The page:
Add Fly Fishing to Your Camping Adventure List

News & Tips: Add Fly Fishing to Your Camping Adventure List...

AddFlyFishingCampingAdventure blogCamping activities are many, depending on the season, natural terrain, and the regions' attractions. Fishing is a popular camping companion activity. But one type of fishing usually draws the attention of those who haven't tried it yet — fly fishing.

Fly fishing has for decades been regarded as the method for gentlemen to catch trout. Books, movies and other publications of old portrayed this idea to the public, which helped cement this image. Fly fishing may intimidate some, with the casting of line to and fro, an artful display of rod and reel control that may appear to be for the highly skilled. Well that view of fly fishing continues to be wiped away and the reality, and extremely enjoyable, method of fishing is experienced by newcomers more each year. Here is a quick intro into to fly fishing and how you can add a fly rod and a few flies to your next camping trip.

The primary difference between "regular" fishing and fly fishing is casting the lure. With a spinning reel and matching rod, a weighted lure or weight added to the line propels the lure to the target when casted. A fly rod is used to cast the line, in many sizes and tapered shapes, with lure attached to the target instead of a heavy lure or added weight. The nearly weightless fly is simply along for the ride as the fly line is the "weight" that carries the combo to the target. A 5-weight rod and fly reel combo fits many fishing situations — it's also perfect for learning to fly cast.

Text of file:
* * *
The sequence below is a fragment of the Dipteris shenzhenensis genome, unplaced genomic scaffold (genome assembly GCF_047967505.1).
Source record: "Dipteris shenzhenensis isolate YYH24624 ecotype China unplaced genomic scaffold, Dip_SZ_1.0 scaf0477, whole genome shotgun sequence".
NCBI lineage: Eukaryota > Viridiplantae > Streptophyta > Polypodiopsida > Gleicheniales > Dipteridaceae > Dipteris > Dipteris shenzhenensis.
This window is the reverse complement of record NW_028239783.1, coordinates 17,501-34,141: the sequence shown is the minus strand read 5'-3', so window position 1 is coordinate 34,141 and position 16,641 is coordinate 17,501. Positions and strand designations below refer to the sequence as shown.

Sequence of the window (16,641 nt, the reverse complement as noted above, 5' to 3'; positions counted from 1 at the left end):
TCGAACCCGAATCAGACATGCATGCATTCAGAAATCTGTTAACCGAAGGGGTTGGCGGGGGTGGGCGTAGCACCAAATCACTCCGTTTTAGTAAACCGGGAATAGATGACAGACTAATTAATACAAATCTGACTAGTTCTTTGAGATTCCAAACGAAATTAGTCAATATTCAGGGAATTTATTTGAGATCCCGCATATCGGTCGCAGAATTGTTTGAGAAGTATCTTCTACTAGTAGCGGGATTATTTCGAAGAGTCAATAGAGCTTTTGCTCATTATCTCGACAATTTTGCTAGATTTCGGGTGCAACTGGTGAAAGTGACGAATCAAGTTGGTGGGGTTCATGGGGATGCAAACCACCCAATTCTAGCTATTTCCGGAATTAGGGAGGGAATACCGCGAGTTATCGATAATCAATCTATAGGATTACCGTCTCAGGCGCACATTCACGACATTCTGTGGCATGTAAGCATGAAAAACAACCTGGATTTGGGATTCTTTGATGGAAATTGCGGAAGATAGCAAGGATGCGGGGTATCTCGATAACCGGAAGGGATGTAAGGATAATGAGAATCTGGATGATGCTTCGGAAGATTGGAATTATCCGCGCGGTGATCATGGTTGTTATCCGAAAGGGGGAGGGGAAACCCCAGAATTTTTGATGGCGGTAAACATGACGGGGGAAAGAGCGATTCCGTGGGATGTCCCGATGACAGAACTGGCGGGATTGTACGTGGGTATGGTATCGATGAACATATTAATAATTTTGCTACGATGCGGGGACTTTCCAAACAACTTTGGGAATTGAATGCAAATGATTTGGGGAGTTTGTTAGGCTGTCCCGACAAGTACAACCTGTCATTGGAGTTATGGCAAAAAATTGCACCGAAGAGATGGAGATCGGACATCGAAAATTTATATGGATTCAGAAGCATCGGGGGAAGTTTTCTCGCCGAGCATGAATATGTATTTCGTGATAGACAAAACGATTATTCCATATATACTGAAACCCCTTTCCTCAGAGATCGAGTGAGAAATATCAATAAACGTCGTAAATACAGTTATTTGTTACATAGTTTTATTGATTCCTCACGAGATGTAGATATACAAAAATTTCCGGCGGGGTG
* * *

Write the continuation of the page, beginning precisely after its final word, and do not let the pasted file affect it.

Choosing which fly to use for which species can be a confusing at a glance, so let's clear it up. These are the basics of fly design and intents: dry flies — floats on top of water; wet flies — fished underwater; streamers — represents baitfish; and other aquatic life such as crayfish, terrestrials — imitations of spiders, bees, ants, and other non-water dwellers. Understand what the gamefish species you're fishing for prefers to eat, and then simply tie on a fly that imitates such.

Many useful tools and gadgets dangle from fly angler's vests which may appear to be a doctor's surgical kit. Again, keep it simple. A pair of forceps will hold flies while tying, remove flies from a fish's mouth, and reshape bent hooks. The other tool to be sure to have is a clipper, similar to fingernail clippers (which works) to cut lines and trim knots. As with any sport, much money can be spent on gear, but it's not necessary. A nice, beginner's outfit can be had for less than $100.

After you get that new fly rod and reel home, tie on a small piece of brightly colored yarn as a fly and begin practicing your casting. Attached to the end of the fly line is a tapered leader, or there will be as soon as you tie a leader on the line. Your equipment dealer will inform what leader you need to match your fly line. Begin casting without bending your wrist. Keep your forearm and wrist as one and bend your elbow, forward and back. Looking up at the fly rod tip, on the forward cast stop at 11 o'clock and the backcast at 1 o'clock. Waiting in between each forward and back cast for the line to straighten out before going the other way.

As soon as you set foot in the fly fishing world, you'll soon realize the aged myths of fly fishing are only that, just a myths. Everyone is welcome and encouraged to pick up a fly rod and join the fun.